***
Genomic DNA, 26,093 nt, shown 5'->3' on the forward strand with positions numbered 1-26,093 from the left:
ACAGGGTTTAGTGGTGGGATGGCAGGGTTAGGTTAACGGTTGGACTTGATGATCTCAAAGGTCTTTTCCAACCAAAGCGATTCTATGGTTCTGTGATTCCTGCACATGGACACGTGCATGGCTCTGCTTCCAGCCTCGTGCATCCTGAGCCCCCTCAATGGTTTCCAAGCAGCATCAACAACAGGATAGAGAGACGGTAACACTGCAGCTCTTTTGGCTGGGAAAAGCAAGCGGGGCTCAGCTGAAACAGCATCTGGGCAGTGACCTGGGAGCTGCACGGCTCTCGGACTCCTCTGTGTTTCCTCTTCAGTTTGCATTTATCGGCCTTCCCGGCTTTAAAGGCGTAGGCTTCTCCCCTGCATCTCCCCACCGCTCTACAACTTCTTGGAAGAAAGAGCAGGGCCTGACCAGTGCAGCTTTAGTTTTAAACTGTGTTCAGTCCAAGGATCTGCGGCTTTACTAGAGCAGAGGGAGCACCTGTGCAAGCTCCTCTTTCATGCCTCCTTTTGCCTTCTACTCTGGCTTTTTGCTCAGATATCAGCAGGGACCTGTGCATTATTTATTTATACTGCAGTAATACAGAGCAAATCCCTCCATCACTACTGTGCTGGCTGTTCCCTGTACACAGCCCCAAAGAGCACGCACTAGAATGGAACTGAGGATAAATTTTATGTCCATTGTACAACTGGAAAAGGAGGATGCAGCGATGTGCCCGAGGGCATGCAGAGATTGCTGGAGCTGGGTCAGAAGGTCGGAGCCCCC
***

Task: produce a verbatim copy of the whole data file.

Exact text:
Genomic DNA, 26,093 nt, shown 5'->3' on the forward strand with positions numbered 1-26,093 from the left:
ACAGGGTTTAGTGGTGGGATGGCAGGGTTAGGTTAACGGTTGGACTTGATGATCTCAAAGGTCTTTTCCAACCAAAGCGATTCTATGGTTCTGTGATTCCTGCACATGGACACGTGCATGGCTCTGCTTCCAGCCTCGTGCATCCTGAGCCCCCTCAATGGTTTCCAAGCAGCATCAACAACAGGATAGAGAGACGGTAACACTGCAGCTCTTTTGGCTGGGAAAAGCAAGCGGGGCTCAGCTGAAACAGCATCTGGGCAGTGACCTGGGAGCTGCACGGCTCTCGGACTCCTCTGTGTTTCCTCTTCAGTTTGCATTTATCGGCCTTCCCGGCTTTAAAGGCGTAGGCTTCTCCCCTGCATCTCCCCACCGCTCTACAACTTCTTGGAAGAAAGAGCAGGGCCTGACCAGTGCAGCTTTAGTTTTAAACTGTGTTCAGTCCAAGGATCTGCGGCTTTACTAGAGCAGAGGGAGCACCTGTGCAAGCTCCTCTTTCATGCCTCCTTTTGCCTTCTACTCTGGCTTTTTGCTCAGATATCAGCAGGGACCTGTGCATTATTTATTTATACTGCAGTAATACAGAGCAAATCCCTCCATCACTACTGTGCTGGCTGTTCCCTGTACACAGCCCCAAAGAGCACGCACTAGAATGGAACTGAGGATAAATTTTATGTCCATTGTACAACTGGAAAAGGAGGATGCAGCGATGTGCCCGAGGGCATGCAGAGATTGCTGGAGCTGGGTCAGAAGGTCGGAGCCCCC